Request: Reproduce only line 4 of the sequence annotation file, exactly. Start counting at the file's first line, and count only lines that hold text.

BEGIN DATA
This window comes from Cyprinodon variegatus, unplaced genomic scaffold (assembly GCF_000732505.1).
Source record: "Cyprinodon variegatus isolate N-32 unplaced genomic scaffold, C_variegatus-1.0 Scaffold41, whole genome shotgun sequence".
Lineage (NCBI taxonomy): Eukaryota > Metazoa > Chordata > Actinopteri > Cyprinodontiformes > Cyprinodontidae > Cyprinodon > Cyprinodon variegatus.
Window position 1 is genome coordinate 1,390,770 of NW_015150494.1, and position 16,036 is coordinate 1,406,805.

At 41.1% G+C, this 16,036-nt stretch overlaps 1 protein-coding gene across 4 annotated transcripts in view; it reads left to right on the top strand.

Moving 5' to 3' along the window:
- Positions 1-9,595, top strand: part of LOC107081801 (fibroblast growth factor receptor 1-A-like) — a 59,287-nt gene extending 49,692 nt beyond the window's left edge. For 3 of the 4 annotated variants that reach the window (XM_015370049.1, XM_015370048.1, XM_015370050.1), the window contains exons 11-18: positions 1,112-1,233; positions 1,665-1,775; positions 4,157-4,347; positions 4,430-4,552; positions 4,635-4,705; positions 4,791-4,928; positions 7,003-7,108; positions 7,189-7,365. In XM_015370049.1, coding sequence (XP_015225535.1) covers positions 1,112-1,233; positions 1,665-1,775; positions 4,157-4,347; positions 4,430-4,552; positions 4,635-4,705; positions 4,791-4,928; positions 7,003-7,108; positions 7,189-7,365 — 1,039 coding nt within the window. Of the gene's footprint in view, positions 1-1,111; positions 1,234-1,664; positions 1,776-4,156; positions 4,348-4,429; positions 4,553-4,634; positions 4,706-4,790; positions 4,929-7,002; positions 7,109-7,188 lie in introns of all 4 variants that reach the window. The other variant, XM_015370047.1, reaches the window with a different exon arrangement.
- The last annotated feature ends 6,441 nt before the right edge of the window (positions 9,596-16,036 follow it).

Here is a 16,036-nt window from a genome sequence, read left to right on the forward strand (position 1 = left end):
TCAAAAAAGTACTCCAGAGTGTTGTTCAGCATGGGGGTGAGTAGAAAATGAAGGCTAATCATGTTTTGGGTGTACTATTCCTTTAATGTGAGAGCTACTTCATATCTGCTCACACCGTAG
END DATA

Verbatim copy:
Window position 1 is genome coordinate 1,390,770 of NW_015150494.1, and position 16,036 is coordinate 1,406,805.